Sam Bradford and Michael Sam were going to be must-see players in St. Louis this season.
And now they’re not.
Bradford tore his ACL and will miss the entire season, and Sam was cut from the 53-man roster and was not even retained on the practice squad. In fact, no team claimed Sam, who is currently unemployed.
“I will admit, (I’m not surprised that he didn’t make) the practice squad here or the team here, but (I’m) surprised that no one actually picked him up for their practice squad,” former Rams defensive tackle and current radio analyst D’Marco Farr said on The Morning Show. “There’s probably what, 120-125 edge rushers regardless of which scheme you use – either two outside backers or two defensive ends coming after the quarterback. So if you rank them in terms of preseason (performance) – now, I haven’t looked at everyone – but he might be 128th out of 125. So he’s not a starter. He’s not a backup. But he’s definitely a developmental guy. He’s a lot better than some other guys I’ve seen the Rams keep on practice squads or other people keep on practice squads.”
Farr admitted he was surprised at how well Sam played in the preseason.
“Coming out of Mizzou, I thought he was a run-around guy; I thought he was just an effort guy,” Farr said. “But this guy can play defensive end. He’s good. He’s got great technique. He knows how to work.”
There’s something else Farr likes about Sam: He doesn’t take crap from anyone.
“He might be a little overly sensitive when people try to give him the business after a play, but he will fight you,” Farr said. “He will come back at you. He’s just a normal football player – another seventh-round pick trying to make a football team. It just didn’t work here.”
Bradford, meanwhile, is a crushing loss for a team hoping to make some noise in the NFC West this season. Farr said the Rams were pretty devastated for about 24 hours following Bradford’s injury but then moved on. They had to.
“You know how it is,” Farr said. “When you go to battle with teammates, they’re your family. You see Sam on the ground after almost a year trying to get back to this point so he can play again. And within 40 snaps of his comeback, he tears up the same knee again, so you’re devastated for him.”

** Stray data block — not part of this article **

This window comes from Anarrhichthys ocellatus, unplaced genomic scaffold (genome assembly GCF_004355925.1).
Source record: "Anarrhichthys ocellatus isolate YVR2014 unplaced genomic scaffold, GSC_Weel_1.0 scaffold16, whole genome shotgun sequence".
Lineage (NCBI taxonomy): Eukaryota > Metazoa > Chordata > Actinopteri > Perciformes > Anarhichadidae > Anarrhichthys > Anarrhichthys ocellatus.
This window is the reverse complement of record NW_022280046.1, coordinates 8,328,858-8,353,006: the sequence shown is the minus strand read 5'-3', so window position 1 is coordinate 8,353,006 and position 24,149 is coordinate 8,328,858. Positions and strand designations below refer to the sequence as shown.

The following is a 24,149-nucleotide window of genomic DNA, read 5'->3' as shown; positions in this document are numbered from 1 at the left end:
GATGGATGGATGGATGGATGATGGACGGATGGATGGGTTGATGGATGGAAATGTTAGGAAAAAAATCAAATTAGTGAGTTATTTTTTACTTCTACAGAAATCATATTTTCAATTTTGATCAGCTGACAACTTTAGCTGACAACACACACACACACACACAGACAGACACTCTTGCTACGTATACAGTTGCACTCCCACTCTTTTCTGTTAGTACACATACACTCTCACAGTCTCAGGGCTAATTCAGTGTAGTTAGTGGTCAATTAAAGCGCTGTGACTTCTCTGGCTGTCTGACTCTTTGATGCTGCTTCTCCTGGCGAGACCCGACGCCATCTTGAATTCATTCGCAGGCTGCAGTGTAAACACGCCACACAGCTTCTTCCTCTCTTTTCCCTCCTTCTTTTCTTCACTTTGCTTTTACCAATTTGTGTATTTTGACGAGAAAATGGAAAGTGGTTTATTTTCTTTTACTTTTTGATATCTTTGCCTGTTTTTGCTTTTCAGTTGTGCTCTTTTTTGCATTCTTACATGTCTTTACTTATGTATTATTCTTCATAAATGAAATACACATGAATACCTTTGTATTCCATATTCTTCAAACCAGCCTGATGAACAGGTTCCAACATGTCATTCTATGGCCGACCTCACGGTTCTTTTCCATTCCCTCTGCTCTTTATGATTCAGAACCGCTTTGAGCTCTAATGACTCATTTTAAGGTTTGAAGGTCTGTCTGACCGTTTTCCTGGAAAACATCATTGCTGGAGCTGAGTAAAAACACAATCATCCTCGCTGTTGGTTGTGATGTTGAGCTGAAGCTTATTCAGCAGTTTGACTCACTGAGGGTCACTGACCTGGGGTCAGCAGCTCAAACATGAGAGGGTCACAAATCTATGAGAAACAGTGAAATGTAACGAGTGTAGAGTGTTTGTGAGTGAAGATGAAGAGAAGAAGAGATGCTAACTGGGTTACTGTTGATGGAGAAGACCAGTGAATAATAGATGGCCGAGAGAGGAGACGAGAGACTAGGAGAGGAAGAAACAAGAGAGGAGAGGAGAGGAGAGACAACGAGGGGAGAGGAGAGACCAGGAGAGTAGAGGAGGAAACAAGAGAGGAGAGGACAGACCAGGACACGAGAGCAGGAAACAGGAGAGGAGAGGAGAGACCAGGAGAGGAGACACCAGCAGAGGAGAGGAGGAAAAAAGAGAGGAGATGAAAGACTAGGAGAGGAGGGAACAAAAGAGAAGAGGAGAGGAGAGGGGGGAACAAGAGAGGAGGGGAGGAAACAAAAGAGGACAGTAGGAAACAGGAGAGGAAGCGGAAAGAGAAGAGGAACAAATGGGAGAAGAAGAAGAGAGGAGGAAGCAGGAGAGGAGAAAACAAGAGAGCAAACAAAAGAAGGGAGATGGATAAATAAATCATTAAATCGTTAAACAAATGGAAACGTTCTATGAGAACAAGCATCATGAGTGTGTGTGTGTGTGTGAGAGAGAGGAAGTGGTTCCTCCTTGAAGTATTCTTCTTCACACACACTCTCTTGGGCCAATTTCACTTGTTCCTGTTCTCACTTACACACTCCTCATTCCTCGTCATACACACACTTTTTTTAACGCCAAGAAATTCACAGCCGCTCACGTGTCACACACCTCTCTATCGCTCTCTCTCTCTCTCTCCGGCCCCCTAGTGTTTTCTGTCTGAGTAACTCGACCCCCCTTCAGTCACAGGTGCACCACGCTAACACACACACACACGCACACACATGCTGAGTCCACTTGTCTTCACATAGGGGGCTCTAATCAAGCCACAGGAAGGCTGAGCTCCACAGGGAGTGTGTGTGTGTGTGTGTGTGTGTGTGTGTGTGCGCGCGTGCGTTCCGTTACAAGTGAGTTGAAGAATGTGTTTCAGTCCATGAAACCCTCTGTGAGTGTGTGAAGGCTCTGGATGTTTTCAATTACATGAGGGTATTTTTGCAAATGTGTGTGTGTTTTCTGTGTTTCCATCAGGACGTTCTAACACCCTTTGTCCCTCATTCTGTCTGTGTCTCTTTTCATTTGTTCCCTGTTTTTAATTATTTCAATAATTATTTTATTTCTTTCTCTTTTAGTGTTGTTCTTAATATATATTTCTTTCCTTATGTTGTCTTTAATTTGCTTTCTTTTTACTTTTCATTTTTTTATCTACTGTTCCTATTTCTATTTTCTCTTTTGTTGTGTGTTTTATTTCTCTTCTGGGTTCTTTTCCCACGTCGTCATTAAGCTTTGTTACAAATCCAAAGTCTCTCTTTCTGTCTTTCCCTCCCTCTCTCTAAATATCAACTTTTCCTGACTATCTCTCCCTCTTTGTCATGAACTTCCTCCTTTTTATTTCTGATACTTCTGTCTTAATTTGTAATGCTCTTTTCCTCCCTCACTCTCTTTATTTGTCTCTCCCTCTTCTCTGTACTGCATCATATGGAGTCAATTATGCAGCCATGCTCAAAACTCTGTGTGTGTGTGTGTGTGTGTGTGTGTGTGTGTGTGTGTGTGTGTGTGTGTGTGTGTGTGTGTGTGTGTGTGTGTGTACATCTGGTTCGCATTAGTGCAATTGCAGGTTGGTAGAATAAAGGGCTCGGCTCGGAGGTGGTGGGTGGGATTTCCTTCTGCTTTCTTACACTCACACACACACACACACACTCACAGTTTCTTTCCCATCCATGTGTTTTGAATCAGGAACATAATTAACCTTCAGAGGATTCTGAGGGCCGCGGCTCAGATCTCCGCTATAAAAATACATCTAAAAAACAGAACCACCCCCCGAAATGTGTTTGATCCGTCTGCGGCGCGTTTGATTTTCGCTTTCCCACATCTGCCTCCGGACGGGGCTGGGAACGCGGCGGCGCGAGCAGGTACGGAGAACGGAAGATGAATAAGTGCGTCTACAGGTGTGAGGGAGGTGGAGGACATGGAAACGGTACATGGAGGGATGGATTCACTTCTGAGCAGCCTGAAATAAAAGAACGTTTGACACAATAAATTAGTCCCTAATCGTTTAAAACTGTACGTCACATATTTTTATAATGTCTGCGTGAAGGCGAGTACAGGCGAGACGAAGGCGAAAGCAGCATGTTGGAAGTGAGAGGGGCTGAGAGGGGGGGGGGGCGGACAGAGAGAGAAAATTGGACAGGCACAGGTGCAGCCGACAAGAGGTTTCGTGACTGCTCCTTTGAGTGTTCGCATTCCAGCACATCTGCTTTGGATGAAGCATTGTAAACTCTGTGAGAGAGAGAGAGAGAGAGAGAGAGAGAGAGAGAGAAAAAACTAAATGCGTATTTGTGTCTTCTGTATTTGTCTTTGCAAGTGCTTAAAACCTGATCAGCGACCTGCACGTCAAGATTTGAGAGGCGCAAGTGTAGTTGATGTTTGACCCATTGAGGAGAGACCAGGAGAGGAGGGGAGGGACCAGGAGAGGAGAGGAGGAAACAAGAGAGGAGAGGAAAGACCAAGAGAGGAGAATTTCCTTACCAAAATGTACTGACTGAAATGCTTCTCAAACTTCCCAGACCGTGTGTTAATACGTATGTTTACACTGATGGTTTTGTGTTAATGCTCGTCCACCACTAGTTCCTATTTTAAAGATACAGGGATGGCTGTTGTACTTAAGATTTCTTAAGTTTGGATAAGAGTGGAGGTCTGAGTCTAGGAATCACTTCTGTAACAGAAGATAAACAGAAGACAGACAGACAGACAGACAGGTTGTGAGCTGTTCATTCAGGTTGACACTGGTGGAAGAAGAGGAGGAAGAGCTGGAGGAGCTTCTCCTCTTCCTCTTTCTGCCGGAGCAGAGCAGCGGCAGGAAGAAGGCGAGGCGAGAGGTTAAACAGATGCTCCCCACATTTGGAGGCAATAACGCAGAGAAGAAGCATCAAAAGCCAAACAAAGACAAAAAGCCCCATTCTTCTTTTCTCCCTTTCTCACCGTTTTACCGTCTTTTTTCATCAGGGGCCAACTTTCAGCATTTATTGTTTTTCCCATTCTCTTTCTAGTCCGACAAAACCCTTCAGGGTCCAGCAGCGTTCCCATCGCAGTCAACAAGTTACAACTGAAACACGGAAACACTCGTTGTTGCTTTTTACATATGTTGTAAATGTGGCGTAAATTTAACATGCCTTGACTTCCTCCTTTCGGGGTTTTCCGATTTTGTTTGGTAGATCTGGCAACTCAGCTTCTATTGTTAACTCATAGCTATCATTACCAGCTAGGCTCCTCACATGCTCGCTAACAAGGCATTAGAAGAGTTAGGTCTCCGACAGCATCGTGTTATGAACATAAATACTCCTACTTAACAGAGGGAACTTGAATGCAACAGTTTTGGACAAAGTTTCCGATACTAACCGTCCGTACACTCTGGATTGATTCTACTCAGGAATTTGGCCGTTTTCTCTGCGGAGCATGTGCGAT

“But as far as the season being lost, no, that never crept into the minds of the players. It was more of, ‘Okay, (we’ve) got a backup. It’s the next man up. Get Shaun Hill in here.’ When they brought him in, it was an instant upgrade over what they had last year in Kellen Clemens as a backup. Kellen gave it all he had and finished the year 4-5. God bless him. He gave the Rams everything he had.”
“But Shaun Hill, to me, is an upgrade. Shaun Hill – to a lot of people here – is an upgrade over what you had. You kind of had to expect you might lose Bradford. You hoped that you didn’t, but the possibility was out there that you might lose him again. So Shaun Hill being here, he’s a veteran, he’s a leader, he’s got a decent arm, and he’s got great command of the huddle and the offense. Brian Schottenheimer’s offense isn’t that complicated, and he knows it back to front. So there was some devastation, but that all went away after 24 hours.”
Still, Farr sees the Rams finishing tied for third with Arizona in the NFC West. The Rams are big in the trenches, they can get after the passer and they can run the football. But if they win, they’re going to win close, and they’re going to win late.
“You’re hoping that maybe Seattle takes a step backwards, and you hope that San Francisco implodes,” Farr said. “Then you’ll see where it falls from there.”